You spent the whole day in the home office at the PC? Maybe even on the uncomfortable kitchen chair? Too little movement and the wrong sitting position are the main reasons for annoying back pain. According to surveys by one of the biggest statutory health insurance in Germany, the Techniker Krankenkasse, one in ten days of absence is due to back problems. However, ergonomic furniture alone cannot compensate for the changed working conditions: Movement is and remains the best recipe against back pain!
With little time, everyone can counteract the pain directly at home. Because a targeted strengthening of the body's core prevents back pain.
No one has a sedentary job that really forces him to sit in a chair all day. Always stand up when you use the phone. Stretch yourself. Stand on your toes, then back on your heels.
Intentionally place frequently used work equipment such as printers or waste paper baskets so far away from the table that you have to walk there each time. The lunch break is also perfect for a walk.
Even if you have to work on the keyboard all the time, you can prevent hunched backs and stiff necks by consciously leaning on the chair and then sitting on the edge of the chair again. Stretching the shoulders or turning the upper body back and forth every now and then is possible in every position. It is also helpful to put your arms behind your back, cross your hands and slowly pull up.
Even with these simple tricks you keep your back moving and do something for your health. If you spend an additional five minutes on specific back exercises, which can be performed in any household without any aids, you can effectively prevent back pain.
Place the palms of your hands smoothly against each other, the fingers are closed and point upwards. Keep forearms horizontal. Now press together firmly and persistently. The counter movement works from the same basic posture. The palms of your hands are again lying flat against each other, but one hand points upwards and the other downwards. Now push the hands slightly apart and interlock the fingertips. Now pull the horizontally held forearms outwards as much as possible.
You can stand up or sit upright for this exercise: Bend your arms loosely, your fingertips touching your shoulders. Pull your shoulders back, straighten your upper body, push your back through. Breathe in, rotating your arms loosely and slowly in a forward direction. First in very small circles, then getting bigger and faster. Stop, exhale and let your arms circle backwards. Also start slowly and in small circles, then increase. Repeat the exercise several times.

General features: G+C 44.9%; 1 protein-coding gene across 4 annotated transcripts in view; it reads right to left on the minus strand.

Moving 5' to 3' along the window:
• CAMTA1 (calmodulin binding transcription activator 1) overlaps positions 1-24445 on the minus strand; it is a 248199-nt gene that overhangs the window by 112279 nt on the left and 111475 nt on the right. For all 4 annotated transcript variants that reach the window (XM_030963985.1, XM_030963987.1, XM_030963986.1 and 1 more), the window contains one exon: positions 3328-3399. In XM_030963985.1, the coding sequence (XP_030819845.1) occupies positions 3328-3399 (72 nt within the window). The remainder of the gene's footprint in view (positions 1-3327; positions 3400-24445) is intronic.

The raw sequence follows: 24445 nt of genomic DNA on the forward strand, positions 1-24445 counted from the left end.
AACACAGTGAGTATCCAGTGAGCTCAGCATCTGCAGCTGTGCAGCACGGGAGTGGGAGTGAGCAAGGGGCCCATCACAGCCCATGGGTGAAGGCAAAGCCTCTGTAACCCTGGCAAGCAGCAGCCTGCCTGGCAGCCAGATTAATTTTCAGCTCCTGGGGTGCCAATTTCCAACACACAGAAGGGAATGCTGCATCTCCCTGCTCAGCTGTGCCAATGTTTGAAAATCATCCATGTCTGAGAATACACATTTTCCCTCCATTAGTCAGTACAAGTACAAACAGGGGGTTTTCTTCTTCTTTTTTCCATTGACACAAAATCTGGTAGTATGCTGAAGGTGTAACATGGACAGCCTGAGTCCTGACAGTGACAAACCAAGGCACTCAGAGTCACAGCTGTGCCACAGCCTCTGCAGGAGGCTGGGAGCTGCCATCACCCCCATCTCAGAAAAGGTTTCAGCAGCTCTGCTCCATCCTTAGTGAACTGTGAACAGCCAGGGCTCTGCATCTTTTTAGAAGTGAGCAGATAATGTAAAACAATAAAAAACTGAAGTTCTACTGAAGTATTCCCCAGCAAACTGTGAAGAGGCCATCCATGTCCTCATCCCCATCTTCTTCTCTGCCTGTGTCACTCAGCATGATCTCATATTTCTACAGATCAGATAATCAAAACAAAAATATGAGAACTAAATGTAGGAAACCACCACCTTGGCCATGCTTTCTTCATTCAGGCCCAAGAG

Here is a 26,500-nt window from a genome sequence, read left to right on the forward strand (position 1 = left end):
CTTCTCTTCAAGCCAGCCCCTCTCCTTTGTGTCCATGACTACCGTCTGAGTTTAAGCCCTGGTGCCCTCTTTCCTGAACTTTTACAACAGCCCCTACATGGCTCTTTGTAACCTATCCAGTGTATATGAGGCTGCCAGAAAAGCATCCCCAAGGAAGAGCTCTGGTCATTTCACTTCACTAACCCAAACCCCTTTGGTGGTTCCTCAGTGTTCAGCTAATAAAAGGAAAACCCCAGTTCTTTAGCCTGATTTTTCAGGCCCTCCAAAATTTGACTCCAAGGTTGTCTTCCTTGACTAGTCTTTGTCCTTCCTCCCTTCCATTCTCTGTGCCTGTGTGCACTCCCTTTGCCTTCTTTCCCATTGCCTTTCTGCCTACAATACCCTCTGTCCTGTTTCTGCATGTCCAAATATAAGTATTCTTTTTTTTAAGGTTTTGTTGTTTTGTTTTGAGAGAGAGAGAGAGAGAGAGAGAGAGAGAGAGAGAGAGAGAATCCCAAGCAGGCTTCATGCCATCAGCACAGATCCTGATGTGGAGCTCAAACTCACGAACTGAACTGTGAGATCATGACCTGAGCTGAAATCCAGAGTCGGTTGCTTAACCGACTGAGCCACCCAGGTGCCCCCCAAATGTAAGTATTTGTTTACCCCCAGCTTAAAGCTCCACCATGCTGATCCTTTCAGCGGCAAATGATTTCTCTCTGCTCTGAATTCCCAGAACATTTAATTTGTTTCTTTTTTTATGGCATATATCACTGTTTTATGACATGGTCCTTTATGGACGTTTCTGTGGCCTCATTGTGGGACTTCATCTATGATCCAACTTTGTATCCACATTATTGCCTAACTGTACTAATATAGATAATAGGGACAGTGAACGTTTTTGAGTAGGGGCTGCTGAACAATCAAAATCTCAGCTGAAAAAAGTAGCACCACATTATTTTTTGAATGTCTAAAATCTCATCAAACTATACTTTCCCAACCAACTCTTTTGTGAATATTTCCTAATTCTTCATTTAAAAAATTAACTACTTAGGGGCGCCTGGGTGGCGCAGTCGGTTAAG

Stretching also works in standing and sitting positions. The arms are loosely crossed behind the head. One hand gets caught. The elbow of this arm is grasped with the other hand and pulled until the stretching of the body side is felt. Then change arms.
This exercise is done in a sitting position: Put your hands loosely on your thighs. Feet stand hip-wide apart, lower legs at right angles to the floor. First straighten your back. Now slowly bend your head forward and let it sink to your chest. In this posture, add a cat's hump by rolling the shoulders evenly and slowly towards the stomach. Stay in an even more comfortable position and consciously feel the pull in your spine. Breathe evenly and calmly.
After about one minute, slowly straighten up vertebra by vertebra, starting with the lowest back and continuing to the uppermost cervical vertebra. Finally stretch your back and imagine you wear a crown, so you straighten you back even more. In addition make a hollow back. The shoulders stay down. Finally repeat all.
Time to get up: Stand next to your chair and straighten up, stretch your neck, head up, look forward. Arms remain hanging loosely to the left and right of your body. Feets stand parallel. Turn both palms of your hands outwards, stretch the hanging arms and lift them evenly in two semicircles to above the head. The hands touch each other, the fingers are directly opposite each other and are stretched out more and more. Now the hands alternately start picking apples.
Imagine that the fruits are hanging from a particularly high branch. Consciously feel the slightly pulling movements to the left and right of your spine. If you like, you can also stand on your tiptoes. After a few plucked apples, slowly lower your arms to the side, your feet go on your heels. Finally, pull your toes up and then relax.
Move your chair a little away from the desk. Sit up straight, cross your legs loosely and straighten your upper body. Depending on which leg is up, place the corresponding hand on the inside of the knee, press firmly against it and turn the upper body back as far as possible in the direction of the hanging arm on the other side of the body. Remain in this position and breathe steadily. Slowly turn back and cross legs to the other side. Repeat the exercise.